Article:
WASHINGTON, D.C. — On Friday U.S. Senator Kay Hagan applauded a grant that the City of Durham has received for $222,700 in funding from the U.S. Department of Transportation to continue construction on the Duke Belt Line Trail Plan.
“Innovative projects like the Duke Belt Line Trail will bring economic development to the Triangle and put more North Carolinians back to work,” said Hagan. “Investments like these in our infrastructure will ensure North Carolina continues to grow and create good-paying jobs.”
RALEIGH, N.C. — On Wednesday, N.C. House Speaker and Republican U.S. Senate candidate Thom Tillis issued the following statement on the necessity of eliminating ISIS:
WASHINGTON, D.C. – Senator Kay Hagan (NC ) issued the following statement after the President’s address on America’s response to ISIS:
“ISIS presents a severe threat to our national security, and their murder of two American journalists is an attack on America and our values. We must respond, and we will respond, by taking immediate, sustained, and decisive action to destroy ISIS.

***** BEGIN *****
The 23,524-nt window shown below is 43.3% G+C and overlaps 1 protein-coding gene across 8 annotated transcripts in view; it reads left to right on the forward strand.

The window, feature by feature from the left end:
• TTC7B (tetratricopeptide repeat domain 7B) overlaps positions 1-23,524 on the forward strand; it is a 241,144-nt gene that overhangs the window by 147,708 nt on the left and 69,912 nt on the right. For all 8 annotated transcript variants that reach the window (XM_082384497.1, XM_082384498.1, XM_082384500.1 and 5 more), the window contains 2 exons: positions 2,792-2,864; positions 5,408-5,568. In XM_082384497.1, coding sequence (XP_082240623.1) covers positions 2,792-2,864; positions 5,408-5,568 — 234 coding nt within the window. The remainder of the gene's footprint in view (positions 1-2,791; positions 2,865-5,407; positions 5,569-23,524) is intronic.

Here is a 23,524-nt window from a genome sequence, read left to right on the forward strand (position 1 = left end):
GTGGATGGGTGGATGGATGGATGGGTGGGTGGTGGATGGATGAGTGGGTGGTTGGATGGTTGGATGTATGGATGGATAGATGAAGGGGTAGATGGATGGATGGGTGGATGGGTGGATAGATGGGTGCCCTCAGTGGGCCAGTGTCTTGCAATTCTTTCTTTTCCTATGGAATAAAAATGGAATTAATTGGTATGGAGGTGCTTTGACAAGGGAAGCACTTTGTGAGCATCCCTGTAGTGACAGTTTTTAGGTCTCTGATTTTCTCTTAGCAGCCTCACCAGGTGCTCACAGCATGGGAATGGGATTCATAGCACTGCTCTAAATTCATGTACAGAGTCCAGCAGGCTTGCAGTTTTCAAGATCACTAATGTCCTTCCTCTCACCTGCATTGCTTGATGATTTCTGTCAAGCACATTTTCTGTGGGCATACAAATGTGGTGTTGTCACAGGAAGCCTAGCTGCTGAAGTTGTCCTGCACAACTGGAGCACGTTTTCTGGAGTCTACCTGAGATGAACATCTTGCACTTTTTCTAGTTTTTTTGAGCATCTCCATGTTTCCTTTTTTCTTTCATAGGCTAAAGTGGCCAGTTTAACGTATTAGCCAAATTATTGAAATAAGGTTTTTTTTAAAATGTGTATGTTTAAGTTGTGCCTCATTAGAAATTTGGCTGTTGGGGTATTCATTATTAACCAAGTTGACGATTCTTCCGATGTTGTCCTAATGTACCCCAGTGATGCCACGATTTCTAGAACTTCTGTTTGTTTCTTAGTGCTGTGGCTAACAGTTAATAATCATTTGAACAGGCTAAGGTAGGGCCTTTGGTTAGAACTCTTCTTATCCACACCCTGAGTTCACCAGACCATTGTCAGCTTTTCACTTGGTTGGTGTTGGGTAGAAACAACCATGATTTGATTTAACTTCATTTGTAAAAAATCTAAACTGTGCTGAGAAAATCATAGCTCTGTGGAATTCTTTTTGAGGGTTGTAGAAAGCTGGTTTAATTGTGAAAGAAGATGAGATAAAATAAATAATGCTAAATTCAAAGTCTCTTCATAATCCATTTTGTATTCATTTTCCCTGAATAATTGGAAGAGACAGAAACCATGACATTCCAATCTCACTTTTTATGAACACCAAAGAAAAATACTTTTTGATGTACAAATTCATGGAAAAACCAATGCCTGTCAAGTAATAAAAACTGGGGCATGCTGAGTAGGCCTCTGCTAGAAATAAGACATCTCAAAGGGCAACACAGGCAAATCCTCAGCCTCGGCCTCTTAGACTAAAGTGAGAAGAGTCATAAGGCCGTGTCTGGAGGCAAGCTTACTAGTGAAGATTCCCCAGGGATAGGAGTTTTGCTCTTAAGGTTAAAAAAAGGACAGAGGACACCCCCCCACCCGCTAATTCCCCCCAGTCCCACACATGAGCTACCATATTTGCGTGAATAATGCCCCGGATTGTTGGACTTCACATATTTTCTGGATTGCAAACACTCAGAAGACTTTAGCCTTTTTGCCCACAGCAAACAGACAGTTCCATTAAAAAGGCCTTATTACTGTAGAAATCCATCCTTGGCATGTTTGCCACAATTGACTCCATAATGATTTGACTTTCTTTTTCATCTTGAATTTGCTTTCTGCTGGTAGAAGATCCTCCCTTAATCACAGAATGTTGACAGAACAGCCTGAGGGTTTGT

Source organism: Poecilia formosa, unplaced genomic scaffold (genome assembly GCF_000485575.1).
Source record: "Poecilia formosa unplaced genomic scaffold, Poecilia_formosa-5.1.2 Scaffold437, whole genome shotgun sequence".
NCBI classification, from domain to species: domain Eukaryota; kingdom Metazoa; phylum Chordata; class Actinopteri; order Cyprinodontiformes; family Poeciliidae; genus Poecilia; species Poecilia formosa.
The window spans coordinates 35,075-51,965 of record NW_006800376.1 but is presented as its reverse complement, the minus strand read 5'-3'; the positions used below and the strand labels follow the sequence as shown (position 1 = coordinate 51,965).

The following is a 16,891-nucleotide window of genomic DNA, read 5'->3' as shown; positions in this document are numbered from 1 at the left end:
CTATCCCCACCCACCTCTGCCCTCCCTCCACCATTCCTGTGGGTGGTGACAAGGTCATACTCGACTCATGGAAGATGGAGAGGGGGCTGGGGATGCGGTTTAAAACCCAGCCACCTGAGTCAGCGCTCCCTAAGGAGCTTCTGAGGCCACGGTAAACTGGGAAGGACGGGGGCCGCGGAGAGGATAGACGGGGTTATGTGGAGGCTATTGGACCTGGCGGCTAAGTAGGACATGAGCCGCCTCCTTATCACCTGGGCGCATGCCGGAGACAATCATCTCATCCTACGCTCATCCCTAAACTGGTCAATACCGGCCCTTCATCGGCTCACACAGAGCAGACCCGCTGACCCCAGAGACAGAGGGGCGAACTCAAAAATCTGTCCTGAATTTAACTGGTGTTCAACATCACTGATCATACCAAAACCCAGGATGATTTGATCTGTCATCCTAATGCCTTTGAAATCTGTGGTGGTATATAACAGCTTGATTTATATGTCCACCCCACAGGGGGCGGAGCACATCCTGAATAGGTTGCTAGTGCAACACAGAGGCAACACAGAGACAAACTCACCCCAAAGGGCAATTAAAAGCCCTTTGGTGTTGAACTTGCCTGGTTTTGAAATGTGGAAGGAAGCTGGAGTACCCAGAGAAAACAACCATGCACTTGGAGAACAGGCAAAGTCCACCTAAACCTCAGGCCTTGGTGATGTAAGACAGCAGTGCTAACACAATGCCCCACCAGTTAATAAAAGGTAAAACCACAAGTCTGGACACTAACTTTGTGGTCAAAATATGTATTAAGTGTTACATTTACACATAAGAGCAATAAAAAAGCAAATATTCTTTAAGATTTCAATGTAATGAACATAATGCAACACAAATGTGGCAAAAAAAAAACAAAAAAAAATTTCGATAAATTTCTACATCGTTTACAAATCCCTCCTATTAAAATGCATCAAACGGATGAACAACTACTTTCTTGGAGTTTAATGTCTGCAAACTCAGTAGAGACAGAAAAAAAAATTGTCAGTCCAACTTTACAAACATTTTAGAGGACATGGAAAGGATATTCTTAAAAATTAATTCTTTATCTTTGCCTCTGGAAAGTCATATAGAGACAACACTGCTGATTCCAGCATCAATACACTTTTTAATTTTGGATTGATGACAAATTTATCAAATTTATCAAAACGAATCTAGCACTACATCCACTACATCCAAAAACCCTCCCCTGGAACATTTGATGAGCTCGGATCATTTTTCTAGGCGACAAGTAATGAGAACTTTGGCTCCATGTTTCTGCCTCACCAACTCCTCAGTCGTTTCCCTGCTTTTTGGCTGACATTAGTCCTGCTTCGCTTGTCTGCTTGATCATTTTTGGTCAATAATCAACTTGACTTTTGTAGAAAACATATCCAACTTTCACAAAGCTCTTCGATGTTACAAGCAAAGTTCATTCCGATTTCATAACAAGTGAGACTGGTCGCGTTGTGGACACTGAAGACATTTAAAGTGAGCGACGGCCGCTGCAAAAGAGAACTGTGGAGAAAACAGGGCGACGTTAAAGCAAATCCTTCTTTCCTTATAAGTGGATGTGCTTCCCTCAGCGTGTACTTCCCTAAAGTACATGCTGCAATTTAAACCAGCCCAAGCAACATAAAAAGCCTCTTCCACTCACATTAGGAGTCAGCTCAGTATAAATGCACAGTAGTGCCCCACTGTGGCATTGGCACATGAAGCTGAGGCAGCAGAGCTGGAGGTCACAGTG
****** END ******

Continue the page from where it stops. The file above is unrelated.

“The President and our military leadership have now developed a plan to train and equip moderate Syrian rebels and defeat ISIS with a sustained campaign of airstrikes. As long ago as the spring of last year, I pressed the Administration to arm and empower moderate Syrian rebels and I am glad that effort will be accelerated.
by Dan Way
RALEIGH — Gov. Pat McCrory’s coal ash clash with the General Assembly to determine the framework of North Carolina government is an important fight, but is unlikely to influence voters’ decisions in the Nov. 4 general election, political analysts say.
Despite his constitutional separation-of-powers concerns over who appoints members to a new Coal Ash Commission that is stacked in the General Assembly’s favor 6-3, McCrory announced by video late Tuesday that he would not veto the cleanup bill, and will allow the legislation to pass without his signature so that cleanup can move forward.